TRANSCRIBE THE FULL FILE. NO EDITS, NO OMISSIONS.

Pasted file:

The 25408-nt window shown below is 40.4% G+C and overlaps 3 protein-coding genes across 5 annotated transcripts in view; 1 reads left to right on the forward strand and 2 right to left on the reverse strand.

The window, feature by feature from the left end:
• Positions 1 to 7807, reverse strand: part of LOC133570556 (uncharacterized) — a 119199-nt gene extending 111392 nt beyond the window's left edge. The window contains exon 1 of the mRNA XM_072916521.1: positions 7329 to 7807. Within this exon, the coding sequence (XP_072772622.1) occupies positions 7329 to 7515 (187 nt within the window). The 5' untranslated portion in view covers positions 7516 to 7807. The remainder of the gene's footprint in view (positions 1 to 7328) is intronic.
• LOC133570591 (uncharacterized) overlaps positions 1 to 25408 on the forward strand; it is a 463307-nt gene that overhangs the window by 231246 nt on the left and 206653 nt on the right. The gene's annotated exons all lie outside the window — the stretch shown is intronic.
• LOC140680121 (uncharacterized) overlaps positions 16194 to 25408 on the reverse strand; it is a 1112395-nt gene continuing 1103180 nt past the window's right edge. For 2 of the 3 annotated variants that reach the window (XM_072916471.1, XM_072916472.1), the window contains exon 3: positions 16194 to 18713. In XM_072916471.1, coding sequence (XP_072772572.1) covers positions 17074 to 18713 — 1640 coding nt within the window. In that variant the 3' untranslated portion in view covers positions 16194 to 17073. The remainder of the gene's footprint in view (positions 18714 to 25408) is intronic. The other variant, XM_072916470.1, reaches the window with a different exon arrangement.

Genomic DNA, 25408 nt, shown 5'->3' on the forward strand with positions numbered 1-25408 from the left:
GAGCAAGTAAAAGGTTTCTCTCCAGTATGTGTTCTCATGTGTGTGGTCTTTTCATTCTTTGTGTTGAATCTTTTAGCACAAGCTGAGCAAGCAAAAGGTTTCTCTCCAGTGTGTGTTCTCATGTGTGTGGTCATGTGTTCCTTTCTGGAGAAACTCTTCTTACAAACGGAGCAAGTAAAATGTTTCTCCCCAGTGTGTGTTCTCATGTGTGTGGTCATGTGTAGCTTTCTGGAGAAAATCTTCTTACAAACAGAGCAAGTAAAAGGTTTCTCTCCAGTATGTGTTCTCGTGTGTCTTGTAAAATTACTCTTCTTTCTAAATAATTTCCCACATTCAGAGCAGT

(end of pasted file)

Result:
The 25408-nt window shown below is 40.4% G+C and overlaps 3 protein-coding genes across 5 annotated transcripts in view; 1 reads left to right on the forward strand and 2 right to left on the reverse strand.

The window, feature by feature from the left end:
• Positions 1 to 7807, reverse strand: part of LOC133570556 (uncharacterized) — a 119199-nt gene extending 111392 nt beyond the window's left edge. The window contains exon 1 of the mRNA XM_072916521.1: positions 7329 to 7807. Within this exon, the coding sequence (XP_072772622.1) occupies positions 7329 to 7515 (187 nt within the window). The 5' untranslated portion in view covers positions 7516 to 7807. The remainder of the gene's footprint in view (positions 1 to 7328) is intronic.
• LOC133570591 (uncharacterized) overlaps positions 1 to 25408 on the forward strand; it is a 463307-nt gene that overhangs the window by 231246 nt on the left and 206653 nt on the right. The gene's annotated exons all lie outside the window — the stretch shown is intronic.
• LOC140680121 (uncharacterized) overlaps positions 16194 to 25408 on the reverse strand; it is a 1112395-nt gene continuing 1103180 nt past the window's right edge. For 2 of the 3 annotated variants that reach the window (XM_072916471.1, XM_072916472.1), the window contains exon 3: positions 16194 to 18713. In XM_072916471.1, coding sequence (XP_072772572.1) covers positions 17074 to 18713 — 1640 coding nt within the window. In that variant the 3' untranslated portion in view covers positions 16194 to 17073. The remainder of the gene's footprint in view (positions 18714 to 25408) is intronic. The other variant, XM_072916470.1, reaches the window with a different exon arrangement.

Genomic DNA, 25408 nt, shown 5'->3' on the forward strand with positions numbered 1-25408 from the left:
GAGCAAGTAAAAGGTTTCTCTCCAGTATGTGTTCTCATGTGTGTGGTCTTTTCATTCTTTGTGTTGAATCTTTTAGCACAAGCTGAGCAAGCAAAAGGTTTCTCTCCAGTGTGTGTTCTCATGTGTGTGGTCATGTGTTCCTTTCTGGAGAAACTCTTCTTACAAACGGAGCAAGTAAAATGTTTCTCCCCAGTGTGTGTTCTCATGTGTGTGGTCATGTGTAGCTTTCTGGAGAAAATCTTCTTACAAACAGAGCAAGTAAAAGGTTTCTCTCCAGTATGTGTTCTCGTGTGTCTTGTAAAATTACTCTTCTTTCTAAATAATTTCCCACATTCAGAGCAGT